So far, the plan appears to be working. According to the most recent data, hospital admissions of super utilizers dropped by about 40% since the utilizers enrolled in the program, lowering associated monthly hospital charges by more than $500,000.
The Coalition, which comprises eight employees including the three-member team, shares data about admissions of frequent ED users with the three hospitals. This gives hospitalists a better perspective on the full scope of a patient's problems, said Eric Kupersmith, ACP Member, head of the division of hospital medicine at Cooper University Hospital. “Rather than just discharge someone quickly and have them bounce back to Lourdes and back to us, we try to collaborate and pool our resources and deal with them in a comprehensive way,” he said.
That might involve referring patients to a nursing home or helping them get appropriate mental health care, said Dr. Kupersmith. Cooper coordinates with the Coalition at discharge to help eligible patients enroll with Medicaid or Medicare, which gives them access to the medications they need. Working with the Coalition has also made life a bit less chaotic for hospitalists, he added.
“For a handful of high utilizers that suck up a significant amount of your time as a hospitalist on a daily basis, it's very useful,” said Dr. Kupersmith. “Prior to working with the Camden Coalition, we might spend two hours a day on these patients trying to get them access to the things they need.”
The Coalition is in the midst of planning its next project, an electronic health information exchange that will allow physicians in the three hospitals to log into a Web-based system to access patients' lab results, radiology tests and discharge summaries—potentially avoiding repeat tests and longer hospital stays that can result when physicians don't know a patient's medical history. The system also will alert a Coalition staff member in real time when citywide care management patients are admitted to or discharged from the hospital and ED, said Dr. Brenner, putting hospitalists in a better position to help coordinate a patient's care.
“Hospitals are often overburdened but if you don't want to get overrun you have to think about these patients before they come and after they leave,” Dr. Brenner said. “It's not enough to deliver episodes of care—we need to figure out where patients are coming from, why they're coming and what we can do at a system level to have an organized response to them.”
Ohio project smooths transition for seniors
Summa Health System, which encompasses six not-for-profit community and teaching hospitals, four outpatient centers, a for-profit health plan and a physician-hospital organization, was struggling with prolonged stays, high readmission rates and spiraling costs when it began planning its Care Coordination Network (CCN) in 2002. Several years later, the system has reduced its 30-day readmission rate for patients discharged to skilled nursing facilities (SNFs) from 26% to 24%, reduced the average length of stay for those patients, and avoided surgery and test cancellations due to incomplete paperwork.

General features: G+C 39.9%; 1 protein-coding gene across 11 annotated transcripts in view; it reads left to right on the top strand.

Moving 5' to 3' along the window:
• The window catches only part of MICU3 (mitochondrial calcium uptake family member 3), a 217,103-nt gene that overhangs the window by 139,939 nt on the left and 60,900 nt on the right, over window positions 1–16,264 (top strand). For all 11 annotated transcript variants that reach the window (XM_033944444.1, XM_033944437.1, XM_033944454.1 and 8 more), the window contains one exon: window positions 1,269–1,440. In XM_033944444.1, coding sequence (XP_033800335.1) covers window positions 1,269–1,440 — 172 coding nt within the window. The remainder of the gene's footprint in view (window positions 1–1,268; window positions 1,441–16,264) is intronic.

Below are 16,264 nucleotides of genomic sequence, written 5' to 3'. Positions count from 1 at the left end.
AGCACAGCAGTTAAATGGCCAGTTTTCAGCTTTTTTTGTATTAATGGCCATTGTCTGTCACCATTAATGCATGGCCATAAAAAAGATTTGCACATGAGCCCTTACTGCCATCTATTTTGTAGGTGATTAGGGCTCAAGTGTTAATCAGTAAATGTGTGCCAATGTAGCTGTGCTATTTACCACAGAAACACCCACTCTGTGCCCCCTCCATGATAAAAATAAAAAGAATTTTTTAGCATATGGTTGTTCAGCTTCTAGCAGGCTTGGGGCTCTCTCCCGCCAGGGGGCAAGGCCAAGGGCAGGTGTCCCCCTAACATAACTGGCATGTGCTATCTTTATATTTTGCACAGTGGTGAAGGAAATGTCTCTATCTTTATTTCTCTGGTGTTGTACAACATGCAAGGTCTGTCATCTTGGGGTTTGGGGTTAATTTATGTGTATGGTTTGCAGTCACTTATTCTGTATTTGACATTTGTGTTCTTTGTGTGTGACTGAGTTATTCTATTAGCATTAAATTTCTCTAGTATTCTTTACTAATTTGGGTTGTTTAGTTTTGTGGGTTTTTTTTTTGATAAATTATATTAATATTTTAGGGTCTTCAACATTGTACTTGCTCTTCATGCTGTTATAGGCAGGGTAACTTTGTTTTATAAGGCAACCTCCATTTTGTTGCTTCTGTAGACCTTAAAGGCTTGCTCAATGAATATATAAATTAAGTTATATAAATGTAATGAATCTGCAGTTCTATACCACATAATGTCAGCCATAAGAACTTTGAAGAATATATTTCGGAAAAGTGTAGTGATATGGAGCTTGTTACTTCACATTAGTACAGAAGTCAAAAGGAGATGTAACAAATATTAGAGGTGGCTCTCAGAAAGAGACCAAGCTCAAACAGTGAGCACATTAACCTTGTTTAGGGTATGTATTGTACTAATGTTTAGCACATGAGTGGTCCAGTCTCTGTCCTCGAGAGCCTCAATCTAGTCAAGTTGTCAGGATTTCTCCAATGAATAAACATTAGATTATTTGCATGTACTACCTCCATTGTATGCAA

In the beginning, the biggest challenge was getting all 19 regional hospitals to agree to a standard discharge form used for patients transferred from the hospital to a nursing home, said Kyle R. Allen, DO, medical director of post-acute and senior services and chief of geriatric medicine for Summa. The universal transfer form, now used by the hospitals and SNFs including the 37 CCN facilities, includes basic patient information, special care orders and recent treatment history as well as a page for physician notes and a checklist of attached charts and tests.
The discharge form has improved communication during handoffs, which in turn has improved transitions to SNFs for patients, said Dr. Allen.
“When you get sick, you might have several sites of care, so transitions are very important and in order to do it right you need relationships with the next level of care,” he said. “You need a forum and structure to work on quality improvement. Otherwise you are just a hospital or a skilled nursing facility but the information is not connected.”
The health system also uses an electronic referral system, called the Extended Care Information Network, that allows hospitals to communicate with SNFs about patients' needs before they're discharged so that patients can discuss options with their physician before deciding where to go. The CCN and the Akron Regional Hospital Association also initiated communication with emergency medical services that transport patients between hospital and SNF. Based on EMS input, all patients now wear armbands with their names so medical personnel can identify those who are unable to communicate during transfer to the ED.
Inspired by the Care Coordination Network, hospitalists at Summa have followed Dr. Allen's lead on improving communication at discharge, said Robert Schaal, MD, senior partner of Inpatient Medical Services, a private hospitalist group that contracts with Summa and other area hospitals. For example, the group enters patients into a computerized communication system that immediately alerts the primary care physician by fax when their patient is admitted or discharged, along with providing information on disposition, medication lists, diagnoses and recommended follow-up, he said.